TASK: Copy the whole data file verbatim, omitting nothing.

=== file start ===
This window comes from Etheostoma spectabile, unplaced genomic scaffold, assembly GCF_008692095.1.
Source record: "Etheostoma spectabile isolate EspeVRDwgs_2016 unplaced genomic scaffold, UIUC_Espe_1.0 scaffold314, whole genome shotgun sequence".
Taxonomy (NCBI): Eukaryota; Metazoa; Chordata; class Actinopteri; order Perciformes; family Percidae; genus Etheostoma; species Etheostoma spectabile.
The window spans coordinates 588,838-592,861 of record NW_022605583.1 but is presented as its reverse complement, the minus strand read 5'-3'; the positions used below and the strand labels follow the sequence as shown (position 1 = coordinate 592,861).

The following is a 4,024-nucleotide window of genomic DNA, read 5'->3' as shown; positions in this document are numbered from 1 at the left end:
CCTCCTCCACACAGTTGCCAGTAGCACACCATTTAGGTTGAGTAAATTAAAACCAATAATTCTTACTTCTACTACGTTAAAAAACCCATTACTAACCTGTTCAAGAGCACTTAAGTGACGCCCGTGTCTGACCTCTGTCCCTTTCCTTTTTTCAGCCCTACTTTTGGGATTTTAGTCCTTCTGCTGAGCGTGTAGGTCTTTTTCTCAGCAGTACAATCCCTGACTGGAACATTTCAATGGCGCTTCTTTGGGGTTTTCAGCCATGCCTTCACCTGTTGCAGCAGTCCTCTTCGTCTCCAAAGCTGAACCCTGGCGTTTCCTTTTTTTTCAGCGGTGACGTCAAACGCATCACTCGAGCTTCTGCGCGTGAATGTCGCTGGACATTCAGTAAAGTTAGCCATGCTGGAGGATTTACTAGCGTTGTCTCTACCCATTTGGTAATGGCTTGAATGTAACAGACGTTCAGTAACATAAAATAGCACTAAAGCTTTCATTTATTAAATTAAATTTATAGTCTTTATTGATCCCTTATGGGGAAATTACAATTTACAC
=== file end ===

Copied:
This window comes from Etheostoma spectabile, unplaced genomic scaffold, assembly GCF_008692095.1.
Source record: "Etheostoma spectabile isolate EspeVRDwgs_2016 unplaced genomic scaffold, UIUC_Espe_1.0 scaffold314, whole genome shotgun sequence".
Taxonomy (NCBI): Eukaryota; Metazoa; Chordata; class Actinopteri; order Perciformes; family Percidae; genus Etheostoma; species Etheostoma spectabile.
The window spans coordinates 588,838-592,861 of record NW_022605583.1 but is presented as its reverse complement, the minus strand read 5'-3'; the positions used below and the strand labels follow the sequence as shown (position 1 = coordinate 592,861).

The following is a 4,024-nucleotide window of genomic DNA, read 5'->3' as shown; positions in this document are numbered from 1 at the left end:
CCTCCTCCACACAGTTGCCAGTAGCACACCATTTAGGTTGAGTAAATTAAAACCAATAATTCTTACTTCTACTACGTTAAAAAACCCATTACTAACCTGTTCAAGAGCACTTAAGTGACGCCCGTGTCTGACCTCTGTCCCTTTCCTTTTTTCAGCCCTACTTTTGGGATTTTAGTCCTTCTGCTGAGCGTGTAGGTCTTTTTCTCAGCAGTACAATCCCTGACTGGAACATTTCAATGGCGCTTCTTTGGGGTTTTCAGCCATGCCTTCACCTGTTGCAGCAGTCCTCTTCGTCTCCAAAGCTGAACCCTGGCGTTTCCTTTTTTTTCAGCGGTGACGTCAAACGCATCACTCGAGCTTCTGCGCGTGAATGTCGCTGGACATTCAGTAAAGTTAGCCATGCTGGAGGATTTACTAGCGTTGTCTCTACCCATTTGGTAATGGCTTGAATGTAACAGACGTTCAGTAACATAAAATAGCACTAAAGCTTTCATTTATTAAATTAAATTTATAGTCTTTATTGATCCCTTATGGGGAAATTACAATTTACAC